Click here for my author page to learn more about my books and me.

 

Duck Duck Goose or The Animal Kingdom: A Paddling

One of my favorite places to be is on water, scanning for bird life

November 11th, or 11/11, is an odd German holiday known as St. Martin’s Day (Martinstag).  St. Martin of Tours (316 – 297 CE) is a saint associated with modesty and altruism (aren’t they all?). Legend has it that St. Martin slashed his cloak in half to save a homeless person from freezing. His holiday used to be followed by a fast that lasted a long, hungry period of weeks, stretching out to Christmas. [1]

But St. Martin’s Day is celebrated here in southern Germany by eating a special dish of duck or goose (Martinsgans), accompanied by red cabbage cooked with apple, and homemade dumplings known as knödel.

When it gets dark, nighttime glows with candles from lantern processions (Martinsumzüge or Laternenumzüge). The streets fill with adults, accompanying children who carry hand-made lanterns. In our village the procession is led by an actor dressed up as the saint. In some areas the  parade follows behind an actor dressed up as a Roman soldier on horseback. [2]

The tradition to eat a goose (today usually replaced by a duck) on St. Martin’s Day is believed to go back the medieval tax system. November 11th was one of the days when medieval vassals had to pay taxes, and peasants often paid with a goose. [3] Another popular story is that a gaggle of honking geese betrayed Martin’s hiding place: he hid in a goose pen from the people of Tours when they wanted to make him a bishop. [4]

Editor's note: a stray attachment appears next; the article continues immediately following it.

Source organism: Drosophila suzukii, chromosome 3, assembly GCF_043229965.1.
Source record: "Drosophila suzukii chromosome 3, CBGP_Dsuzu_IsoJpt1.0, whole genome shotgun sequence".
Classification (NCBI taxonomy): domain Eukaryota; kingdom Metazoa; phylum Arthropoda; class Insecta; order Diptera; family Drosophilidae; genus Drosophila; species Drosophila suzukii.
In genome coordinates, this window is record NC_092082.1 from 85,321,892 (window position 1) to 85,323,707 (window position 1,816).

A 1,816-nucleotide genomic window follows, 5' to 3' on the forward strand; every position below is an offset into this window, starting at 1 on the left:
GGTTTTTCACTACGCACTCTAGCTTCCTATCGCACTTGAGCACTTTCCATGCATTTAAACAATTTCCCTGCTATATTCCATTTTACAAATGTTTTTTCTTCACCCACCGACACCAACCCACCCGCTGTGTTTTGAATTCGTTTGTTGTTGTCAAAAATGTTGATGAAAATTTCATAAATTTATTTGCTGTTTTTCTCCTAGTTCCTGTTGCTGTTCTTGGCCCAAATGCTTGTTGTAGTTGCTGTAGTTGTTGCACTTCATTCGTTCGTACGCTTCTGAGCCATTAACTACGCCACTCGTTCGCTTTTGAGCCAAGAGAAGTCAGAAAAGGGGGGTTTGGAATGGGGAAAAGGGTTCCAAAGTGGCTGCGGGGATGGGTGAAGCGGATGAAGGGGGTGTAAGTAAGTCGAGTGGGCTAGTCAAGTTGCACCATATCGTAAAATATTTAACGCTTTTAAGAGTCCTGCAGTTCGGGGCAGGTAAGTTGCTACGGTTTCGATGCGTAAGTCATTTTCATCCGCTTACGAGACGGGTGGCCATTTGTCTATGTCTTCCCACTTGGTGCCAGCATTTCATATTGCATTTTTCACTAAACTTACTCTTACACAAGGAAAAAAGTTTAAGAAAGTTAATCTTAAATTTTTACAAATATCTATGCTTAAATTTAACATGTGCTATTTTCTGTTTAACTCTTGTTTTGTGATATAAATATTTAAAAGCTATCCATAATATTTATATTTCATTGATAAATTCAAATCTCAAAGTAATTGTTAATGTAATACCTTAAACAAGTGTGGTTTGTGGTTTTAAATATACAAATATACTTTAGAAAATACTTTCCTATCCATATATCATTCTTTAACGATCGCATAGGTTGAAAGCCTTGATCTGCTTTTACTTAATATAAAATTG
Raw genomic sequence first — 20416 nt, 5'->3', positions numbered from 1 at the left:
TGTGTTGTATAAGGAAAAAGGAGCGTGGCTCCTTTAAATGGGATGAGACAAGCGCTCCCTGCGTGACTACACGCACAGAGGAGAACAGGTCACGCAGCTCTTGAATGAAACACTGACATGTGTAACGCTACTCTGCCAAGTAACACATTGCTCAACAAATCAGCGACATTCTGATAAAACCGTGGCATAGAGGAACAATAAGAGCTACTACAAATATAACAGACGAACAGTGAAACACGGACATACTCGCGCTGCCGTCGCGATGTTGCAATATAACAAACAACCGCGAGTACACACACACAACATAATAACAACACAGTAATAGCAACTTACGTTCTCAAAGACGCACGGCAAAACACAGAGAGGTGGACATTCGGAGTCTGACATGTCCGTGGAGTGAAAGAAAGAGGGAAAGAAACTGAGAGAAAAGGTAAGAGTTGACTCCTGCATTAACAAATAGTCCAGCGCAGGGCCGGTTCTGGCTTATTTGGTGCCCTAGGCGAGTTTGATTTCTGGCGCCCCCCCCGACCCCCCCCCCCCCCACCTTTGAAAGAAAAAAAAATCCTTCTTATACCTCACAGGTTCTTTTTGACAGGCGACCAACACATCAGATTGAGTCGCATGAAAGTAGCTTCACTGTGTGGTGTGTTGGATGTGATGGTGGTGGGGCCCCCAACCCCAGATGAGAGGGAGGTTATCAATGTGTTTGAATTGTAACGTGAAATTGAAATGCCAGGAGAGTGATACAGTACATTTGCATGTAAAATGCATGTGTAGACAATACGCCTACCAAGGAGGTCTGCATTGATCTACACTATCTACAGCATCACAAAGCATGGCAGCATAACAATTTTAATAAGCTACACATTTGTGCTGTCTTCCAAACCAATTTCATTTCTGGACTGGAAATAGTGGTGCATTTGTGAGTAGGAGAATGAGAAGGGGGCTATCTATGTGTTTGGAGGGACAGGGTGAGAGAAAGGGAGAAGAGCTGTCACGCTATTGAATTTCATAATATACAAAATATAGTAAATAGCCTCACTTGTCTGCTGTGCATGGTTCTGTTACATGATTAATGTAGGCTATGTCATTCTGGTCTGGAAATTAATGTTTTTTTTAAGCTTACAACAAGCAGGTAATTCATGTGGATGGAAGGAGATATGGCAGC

Robert McCloskey’s Make Way for Ducklings statues in Boston’s Public Park. I love the little kid playing among the ducklings

All the local restaurants and beer gardens have duck and goose dishes on their menus. Reserve your table now! they cajole.

***

In all the years I lived in San Francisco, I never ordered or willingly ate duck. Bizarrely shiny, glistening, reddish shellacked duck carcasses hang on meat hooks in the front windows of Chinese restaurants throughout the city. And hang. And hang. And hang. Just the idea of the oldness and congealed fat covered with flies of this ‘special dish’ turned my stomach. Strongly flavored meat that’s been aging for probably as long as the restaurant’s been in business? Yuck! I’ll take a pass…

But I recall with glee the Peking duck Uwe and I ate in Beijing. The restaurant specialized in only Peking duck, along with all the pomp and circumstance such a dish demands.

Our Chinese friend Weiyu orders for us, but every single table  wants the same meal. Waiters are formally dressed, complete with chefs’ toques, mouth masks and protective gloves. By the end of the evening they carve hundreds of plates of duck.

These guys are fast! Snick snick snick and your duck is parsed into a meal

May November 11th bring you flights of fancy and a visit from the Bluebird of Happiness. By now the ducks and geese, indeed, all migrating birds have already left for warmer climates. Despite the record-breaking warm days here in Germany, winter is coming (yes, we hear you John Snow).

Have a great St. Martin’s Day.